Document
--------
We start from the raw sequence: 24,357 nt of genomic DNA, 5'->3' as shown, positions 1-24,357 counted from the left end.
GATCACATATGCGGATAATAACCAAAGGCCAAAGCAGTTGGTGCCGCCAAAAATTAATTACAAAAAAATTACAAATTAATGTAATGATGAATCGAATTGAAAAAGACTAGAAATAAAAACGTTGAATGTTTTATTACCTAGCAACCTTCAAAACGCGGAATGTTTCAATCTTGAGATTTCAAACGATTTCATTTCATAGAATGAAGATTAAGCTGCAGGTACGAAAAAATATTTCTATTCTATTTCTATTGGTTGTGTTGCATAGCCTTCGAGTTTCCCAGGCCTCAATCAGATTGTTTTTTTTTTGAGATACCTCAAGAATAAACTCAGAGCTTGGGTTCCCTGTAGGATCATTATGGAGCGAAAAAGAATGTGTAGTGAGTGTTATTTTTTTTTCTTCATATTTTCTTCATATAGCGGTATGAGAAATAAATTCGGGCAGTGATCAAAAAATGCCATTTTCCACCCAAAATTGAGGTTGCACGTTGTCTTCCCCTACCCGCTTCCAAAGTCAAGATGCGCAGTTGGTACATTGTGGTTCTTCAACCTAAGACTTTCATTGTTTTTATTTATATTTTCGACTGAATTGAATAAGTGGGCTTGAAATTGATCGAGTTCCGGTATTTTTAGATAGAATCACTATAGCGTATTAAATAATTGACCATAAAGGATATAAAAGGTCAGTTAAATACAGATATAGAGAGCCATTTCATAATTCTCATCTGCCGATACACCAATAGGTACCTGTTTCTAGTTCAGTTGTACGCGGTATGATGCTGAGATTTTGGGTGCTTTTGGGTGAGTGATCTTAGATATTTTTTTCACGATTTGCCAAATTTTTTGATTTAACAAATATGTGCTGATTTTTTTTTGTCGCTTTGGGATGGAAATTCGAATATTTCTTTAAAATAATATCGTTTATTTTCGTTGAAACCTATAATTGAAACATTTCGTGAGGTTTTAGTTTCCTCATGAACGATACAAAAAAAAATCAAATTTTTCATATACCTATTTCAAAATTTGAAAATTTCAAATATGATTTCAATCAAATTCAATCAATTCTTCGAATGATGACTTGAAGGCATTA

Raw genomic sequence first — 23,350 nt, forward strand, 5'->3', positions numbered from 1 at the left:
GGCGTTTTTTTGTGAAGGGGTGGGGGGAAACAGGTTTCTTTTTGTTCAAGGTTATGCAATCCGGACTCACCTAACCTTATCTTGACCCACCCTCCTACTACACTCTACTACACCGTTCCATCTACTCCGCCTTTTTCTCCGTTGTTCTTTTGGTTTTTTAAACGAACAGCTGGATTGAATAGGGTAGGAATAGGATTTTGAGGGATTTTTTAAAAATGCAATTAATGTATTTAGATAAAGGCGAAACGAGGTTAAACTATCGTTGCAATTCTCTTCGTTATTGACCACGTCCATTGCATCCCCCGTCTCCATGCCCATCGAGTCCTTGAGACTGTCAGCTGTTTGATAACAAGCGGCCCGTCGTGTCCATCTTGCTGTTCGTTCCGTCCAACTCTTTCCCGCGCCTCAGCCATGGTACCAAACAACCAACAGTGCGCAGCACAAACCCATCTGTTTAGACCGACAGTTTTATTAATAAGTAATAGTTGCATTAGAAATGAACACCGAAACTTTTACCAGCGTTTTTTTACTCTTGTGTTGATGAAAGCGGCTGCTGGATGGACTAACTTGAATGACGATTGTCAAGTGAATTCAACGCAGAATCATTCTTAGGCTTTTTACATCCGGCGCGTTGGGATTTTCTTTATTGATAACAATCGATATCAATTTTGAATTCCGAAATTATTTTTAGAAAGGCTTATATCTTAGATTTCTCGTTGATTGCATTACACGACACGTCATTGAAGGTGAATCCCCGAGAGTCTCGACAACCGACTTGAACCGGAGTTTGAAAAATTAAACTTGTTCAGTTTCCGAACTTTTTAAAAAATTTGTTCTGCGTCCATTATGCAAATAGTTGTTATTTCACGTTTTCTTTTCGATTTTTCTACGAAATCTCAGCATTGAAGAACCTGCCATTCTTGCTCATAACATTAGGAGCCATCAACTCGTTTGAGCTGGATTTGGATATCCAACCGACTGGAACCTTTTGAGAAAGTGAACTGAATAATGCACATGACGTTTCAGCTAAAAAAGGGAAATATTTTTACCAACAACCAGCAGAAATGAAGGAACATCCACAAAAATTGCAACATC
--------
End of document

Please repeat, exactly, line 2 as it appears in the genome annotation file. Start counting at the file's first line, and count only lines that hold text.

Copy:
GATCACATATGCGGATAATAACCAAAGGCCAAAGCAGTTGGTGCCGCCAAAAATTAATTACAAAAAAATTACAAATTAATGTAATGATGAATCGAATTGAAAAAGACTAGAAATAAAAACGTTGAATGTTTTATTACCTAGCAACCTTCAAAACGCGGAATGTTTCAATCTTGAGATTTCAAACGATTTCATTTCATAGAATGAAGATTAAGCTGCAGGTACGAAAAAATATTTCTATTCTATTTCTATTGGTTGTGTTGCATAGCCTTCGAGTTTCCCAGGCCTCAATCAGATTGTTTTTTTTTTGAGATACCTCAAGAATAAACTCAGAGCTTGGGTTCCCTGTAGGATCATTATGGAGCGAAAAAGAATGTGTAGTGAGTGTTATTTTTTTTTCTTCATATTTTCTTCATATAGCGGTATGAGAAATAAATTCGGGCAGTGATCAAAAAATGCCATTTTCCACCCAAAATTGAGGTTGCACGTTGTCTTCCCCTACCCGCTTCCAAAGTCAAGATGCGCAGTTGGTACATTGTGGTTCTTCAACCTAAGACTTTCATTGTTTTTATTTATATTTTCGACTGAATTGAATAAGTGGGCTTGAAATTGATCGAGTTCCGGTATTTTTAGATAGAATCACTATAGCGTATTAAATAATTGACCATAAAGGATATAAAAGGTCAGTTAAATACAGATATAGAGAGCCATTTCATAATTCTCATCTGCCGATACACCAATAGGTACCTGTTTCTAGTTCAGTTGTACGCGGTATGATGCTGAGATTTTGGGTGCTTTTGGGTGAGTGATCTTAGATATTTTTTTCACGATTTGCCAAATTTTTTGATTTAACAAATATGTGCTGATTTTTTTTTGTCGCTTTGGGATGGAAATTCGAATATTTCTTTAAAATAATATCGTTTATTTTCGTTGAAACCTATAATTGAAACATTTCGTGAGGTTTTAGTTTCCTCATGAACGATACAAAAAAAAATCAAATTTTTCATATACCTATTTCAAAATTTGAAAATTTCAAATATGATTTCAATCAAATTCAATCAATTCTTCGAATGATGACTTGAAGGCATTA